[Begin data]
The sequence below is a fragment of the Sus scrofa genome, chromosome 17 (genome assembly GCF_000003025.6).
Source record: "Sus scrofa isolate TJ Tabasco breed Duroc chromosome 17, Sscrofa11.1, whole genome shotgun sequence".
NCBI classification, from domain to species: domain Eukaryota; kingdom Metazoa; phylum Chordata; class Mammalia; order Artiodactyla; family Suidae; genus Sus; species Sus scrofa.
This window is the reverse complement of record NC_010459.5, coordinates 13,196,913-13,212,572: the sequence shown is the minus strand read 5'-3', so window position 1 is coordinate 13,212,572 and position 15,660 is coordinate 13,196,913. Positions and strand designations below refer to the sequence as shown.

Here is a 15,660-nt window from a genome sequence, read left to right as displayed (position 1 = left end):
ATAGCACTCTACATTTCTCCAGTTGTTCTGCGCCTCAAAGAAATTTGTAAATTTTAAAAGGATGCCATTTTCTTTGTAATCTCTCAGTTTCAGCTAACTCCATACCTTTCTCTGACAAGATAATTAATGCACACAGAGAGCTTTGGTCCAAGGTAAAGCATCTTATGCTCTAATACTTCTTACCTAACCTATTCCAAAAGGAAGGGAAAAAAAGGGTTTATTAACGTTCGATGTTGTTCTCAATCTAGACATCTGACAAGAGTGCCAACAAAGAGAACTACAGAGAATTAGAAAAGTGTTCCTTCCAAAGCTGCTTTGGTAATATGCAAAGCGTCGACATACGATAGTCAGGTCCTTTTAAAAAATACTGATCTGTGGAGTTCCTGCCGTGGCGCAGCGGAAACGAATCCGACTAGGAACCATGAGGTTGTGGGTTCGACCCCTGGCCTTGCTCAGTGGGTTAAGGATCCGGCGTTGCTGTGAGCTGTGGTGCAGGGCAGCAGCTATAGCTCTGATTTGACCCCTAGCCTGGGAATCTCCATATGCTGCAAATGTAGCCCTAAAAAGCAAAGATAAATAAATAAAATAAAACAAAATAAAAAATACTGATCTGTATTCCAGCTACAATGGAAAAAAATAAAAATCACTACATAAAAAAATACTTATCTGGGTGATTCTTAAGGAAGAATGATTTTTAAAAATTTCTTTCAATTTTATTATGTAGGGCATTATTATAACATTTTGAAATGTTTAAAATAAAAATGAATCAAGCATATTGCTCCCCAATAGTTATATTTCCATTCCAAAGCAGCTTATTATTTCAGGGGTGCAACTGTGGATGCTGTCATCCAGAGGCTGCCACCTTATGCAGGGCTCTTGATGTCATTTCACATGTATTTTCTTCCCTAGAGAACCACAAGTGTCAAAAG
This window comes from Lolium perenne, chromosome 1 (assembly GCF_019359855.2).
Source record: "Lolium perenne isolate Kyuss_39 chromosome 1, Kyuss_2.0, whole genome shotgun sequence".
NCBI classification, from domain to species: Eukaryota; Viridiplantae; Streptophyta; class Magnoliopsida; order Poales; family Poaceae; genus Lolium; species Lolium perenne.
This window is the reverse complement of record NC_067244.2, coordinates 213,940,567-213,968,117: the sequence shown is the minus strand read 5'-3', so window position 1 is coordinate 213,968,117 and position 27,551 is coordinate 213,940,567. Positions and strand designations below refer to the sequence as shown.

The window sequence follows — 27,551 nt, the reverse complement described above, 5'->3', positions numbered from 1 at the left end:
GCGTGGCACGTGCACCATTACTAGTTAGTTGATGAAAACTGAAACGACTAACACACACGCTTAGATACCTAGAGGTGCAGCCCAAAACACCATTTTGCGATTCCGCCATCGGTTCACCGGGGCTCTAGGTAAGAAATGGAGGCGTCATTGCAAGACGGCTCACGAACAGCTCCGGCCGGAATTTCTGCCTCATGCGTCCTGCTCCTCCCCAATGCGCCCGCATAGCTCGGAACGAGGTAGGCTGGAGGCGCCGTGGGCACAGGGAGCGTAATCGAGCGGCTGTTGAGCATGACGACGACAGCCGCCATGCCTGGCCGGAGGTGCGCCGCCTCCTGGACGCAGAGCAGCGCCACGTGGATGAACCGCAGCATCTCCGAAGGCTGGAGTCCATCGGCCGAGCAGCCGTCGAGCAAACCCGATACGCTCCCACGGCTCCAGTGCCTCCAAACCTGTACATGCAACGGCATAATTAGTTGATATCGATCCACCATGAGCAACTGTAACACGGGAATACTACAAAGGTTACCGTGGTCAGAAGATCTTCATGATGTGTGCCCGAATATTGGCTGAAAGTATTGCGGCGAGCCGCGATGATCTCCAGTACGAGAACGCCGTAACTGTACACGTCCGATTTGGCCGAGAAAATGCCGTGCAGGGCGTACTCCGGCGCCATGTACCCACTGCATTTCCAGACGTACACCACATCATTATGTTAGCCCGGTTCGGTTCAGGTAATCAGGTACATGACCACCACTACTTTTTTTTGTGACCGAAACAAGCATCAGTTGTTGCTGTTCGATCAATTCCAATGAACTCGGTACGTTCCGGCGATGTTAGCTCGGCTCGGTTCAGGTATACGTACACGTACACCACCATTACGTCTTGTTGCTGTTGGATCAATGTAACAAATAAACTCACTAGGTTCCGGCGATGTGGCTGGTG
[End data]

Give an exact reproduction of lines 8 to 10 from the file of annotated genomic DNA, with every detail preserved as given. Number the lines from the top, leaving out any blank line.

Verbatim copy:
Source record: "Lolium perenne isolate Kyuss_39 chromosome 1, Kyuss_2.0, whole genome shotgun sequence".
NCBI classification, from domain to species: Eukaryota; Viridiplantae; Streptophyta; class Magnoliopsida; order Poales; family Poaceae; genus Lolium; species Lolium perenne.
This window is the reverse complement of record NC_067244.2, coordinates 213,940,567-213,968,117: the sequence shown is the minus strand read 5'-3', so window position 1 is coordinate 213,968,117 and position 27,551 is coordinate 213,940,567. Positions and strand designations below refer to the sequence as shown.